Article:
The Revenge of the Long Tail

Small, distributed solar companies are retaking the industry. Here’s why.

Andrew Beebe
Feb 1, 2017 · 5 min read

The Solarcoaster

Powerhouse is a solar start-up incubator in Oakland. The effort was founded by the industry veterans Emily Kirsch and Danny Kennedy, both of whom have ridden through the many ups and downs of the solar industry over the last decade. Of course, like any good incubator, they needed some swag to share with visiting dignitaries. Given their history in the space, then, it’s no surprise that Emily came up with drink coasters to share, calling them “Solarcoasters.” (If you don’t get the joke, this post might be a little too industry-specific for you…)

The solar industry’s famous ups and downs are often embodied by supply and demand booms and busts, followed by whiplash in the profit margins of module suppliers, project developers and installers. But the solarcoaster ride has some other important implications. One worth watching over the next few years is playing out in the U.S. residential space right now. While much will be written about a potential decline in the overall solar market this year, the real action will be in residential solar rooftops. Utility and commercial scale solar will likely see a decline this year. However, residential installations will continue to rise. This is due to nationally diverse demand, continued lower prices, and solar-friendly state policies.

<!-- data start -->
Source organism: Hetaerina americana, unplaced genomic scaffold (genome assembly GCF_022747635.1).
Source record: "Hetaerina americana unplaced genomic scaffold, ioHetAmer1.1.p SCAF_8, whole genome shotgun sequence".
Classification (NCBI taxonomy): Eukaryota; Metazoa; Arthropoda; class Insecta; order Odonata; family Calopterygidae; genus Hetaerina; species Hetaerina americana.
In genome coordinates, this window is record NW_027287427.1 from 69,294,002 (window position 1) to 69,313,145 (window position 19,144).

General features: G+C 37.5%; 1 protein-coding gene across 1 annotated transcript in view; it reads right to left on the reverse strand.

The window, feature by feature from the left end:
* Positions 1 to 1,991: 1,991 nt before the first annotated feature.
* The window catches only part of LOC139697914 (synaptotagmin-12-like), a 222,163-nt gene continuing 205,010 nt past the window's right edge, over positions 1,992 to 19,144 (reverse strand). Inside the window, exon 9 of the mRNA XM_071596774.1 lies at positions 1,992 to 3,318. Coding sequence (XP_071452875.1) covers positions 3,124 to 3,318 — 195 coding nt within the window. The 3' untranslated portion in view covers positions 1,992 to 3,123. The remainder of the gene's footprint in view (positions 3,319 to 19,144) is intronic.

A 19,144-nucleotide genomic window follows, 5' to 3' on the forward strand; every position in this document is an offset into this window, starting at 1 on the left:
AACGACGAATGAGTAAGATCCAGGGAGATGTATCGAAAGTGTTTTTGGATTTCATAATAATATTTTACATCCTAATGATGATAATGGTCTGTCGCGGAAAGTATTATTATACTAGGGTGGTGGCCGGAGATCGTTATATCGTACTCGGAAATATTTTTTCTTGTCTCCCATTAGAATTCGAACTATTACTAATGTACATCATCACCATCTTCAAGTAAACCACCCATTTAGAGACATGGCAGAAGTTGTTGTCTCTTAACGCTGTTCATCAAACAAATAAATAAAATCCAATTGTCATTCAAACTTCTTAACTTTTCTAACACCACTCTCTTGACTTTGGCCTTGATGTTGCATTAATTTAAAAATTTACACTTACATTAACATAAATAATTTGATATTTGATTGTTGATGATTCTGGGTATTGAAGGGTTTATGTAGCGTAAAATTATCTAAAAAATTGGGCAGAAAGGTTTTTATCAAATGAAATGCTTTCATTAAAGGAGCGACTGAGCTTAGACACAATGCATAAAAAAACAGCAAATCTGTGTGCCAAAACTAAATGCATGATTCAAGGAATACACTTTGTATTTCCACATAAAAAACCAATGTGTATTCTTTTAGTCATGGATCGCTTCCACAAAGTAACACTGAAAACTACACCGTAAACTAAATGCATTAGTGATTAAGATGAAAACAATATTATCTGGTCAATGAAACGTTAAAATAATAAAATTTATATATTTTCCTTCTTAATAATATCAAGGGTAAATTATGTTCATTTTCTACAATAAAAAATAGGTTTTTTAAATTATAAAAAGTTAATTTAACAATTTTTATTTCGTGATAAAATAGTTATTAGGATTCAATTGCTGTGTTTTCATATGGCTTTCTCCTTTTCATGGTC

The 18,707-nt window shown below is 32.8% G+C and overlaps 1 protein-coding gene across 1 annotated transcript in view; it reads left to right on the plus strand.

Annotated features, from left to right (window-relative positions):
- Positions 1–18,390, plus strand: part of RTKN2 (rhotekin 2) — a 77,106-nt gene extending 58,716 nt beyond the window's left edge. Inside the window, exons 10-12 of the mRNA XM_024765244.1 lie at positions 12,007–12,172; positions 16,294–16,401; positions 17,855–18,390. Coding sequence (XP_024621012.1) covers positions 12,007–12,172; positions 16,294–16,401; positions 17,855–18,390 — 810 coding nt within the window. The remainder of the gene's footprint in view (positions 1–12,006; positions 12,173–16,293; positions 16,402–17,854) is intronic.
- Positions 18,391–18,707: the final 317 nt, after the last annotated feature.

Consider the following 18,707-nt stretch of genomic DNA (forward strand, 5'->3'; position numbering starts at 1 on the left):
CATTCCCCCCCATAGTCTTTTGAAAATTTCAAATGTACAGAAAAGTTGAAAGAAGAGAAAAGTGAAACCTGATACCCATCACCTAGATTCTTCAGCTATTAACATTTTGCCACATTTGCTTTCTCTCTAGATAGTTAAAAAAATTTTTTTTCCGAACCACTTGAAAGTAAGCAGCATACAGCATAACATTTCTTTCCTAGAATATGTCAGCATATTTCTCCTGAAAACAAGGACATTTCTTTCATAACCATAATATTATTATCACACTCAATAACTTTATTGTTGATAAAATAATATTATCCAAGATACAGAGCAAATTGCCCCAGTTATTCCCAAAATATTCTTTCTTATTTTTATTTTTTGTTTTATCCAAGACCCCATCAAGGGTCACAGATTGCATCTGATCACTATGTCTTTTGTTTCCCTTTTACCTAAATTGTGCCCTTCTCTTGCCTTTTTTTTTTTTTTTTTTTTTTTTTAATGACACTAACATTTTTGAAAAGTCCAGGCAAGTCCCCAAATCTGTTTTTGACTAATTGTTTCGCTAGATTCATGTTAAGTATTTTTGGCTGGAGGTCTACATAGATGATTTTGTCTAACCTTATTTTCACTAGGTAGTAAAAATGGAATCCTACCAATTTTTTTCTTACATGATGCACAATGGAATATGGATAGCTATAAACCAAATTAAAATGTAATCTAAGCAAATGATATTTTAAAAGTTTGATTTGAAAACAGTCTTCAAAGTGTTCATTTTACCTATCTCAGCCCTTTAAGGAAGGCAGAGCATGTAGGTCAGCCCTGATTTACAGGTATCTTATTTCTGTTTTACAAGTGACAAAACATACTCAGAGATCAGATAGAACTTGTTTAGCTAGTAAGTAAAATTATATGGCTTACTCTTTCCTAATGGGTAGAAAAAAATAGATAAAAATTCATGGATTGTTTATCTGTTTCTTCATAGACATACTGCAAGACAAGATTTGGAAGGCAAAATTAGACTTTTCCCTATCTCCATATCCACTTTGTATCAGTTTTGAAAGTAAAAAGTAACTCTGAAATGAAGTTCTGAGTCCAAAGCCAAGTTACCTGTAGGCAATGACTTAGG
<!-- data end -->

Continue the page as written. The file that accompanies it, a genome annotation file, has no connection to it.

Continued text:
The other big driver keeping residential solar on the upward track is the growing simplicity of financing. Over the last decade, companies like SolarCity, Vivint and Sunrun Solar have helped bring solar within reach for millions of Americans with the innovations of tax equity-based power purchase agreements (PPAs). These contracts, modeled after decades of the same system for large-scale utilities, allow third parties to own individual systems and sell energy generated by them. This model was applied to third party leases, which acted in similar ways. Both required the aggregation of tax equity from large financial players. Primarily because of this need to aggregate very large amounts of tax equity, these new third-party ownership models favored larger, consolidated companies such as those mentioned above.

During the period 2010-2014, we saw what looked like an inexorable march toward a market forever dominated by a few third-party ownership players, with no room for what is known as The Long Tail, best articulated by Chris Anderson. The long tail in solar is the vast array of thousands of small solar installers across the country. This long tail system of vendors you trust as neighbors, friends and local businesses is prevalent in most aspects of the service industry — from electricians to plumbers to contractors.

Solar seemed to be defying the odds with this very branded consumer experience of consolidated competitive providers. Yet as the solarcoaster reminds us, nothing is constant in this nascent industry.

We are now about to witness a reversal of this consolidation and enter the period I call The Revenge of the Long Tail. The solar industry’s long tail has been losing ground over the last decade. Now, they’re coming back — with a vengeance. Here’s why.

Financing is Democratized Again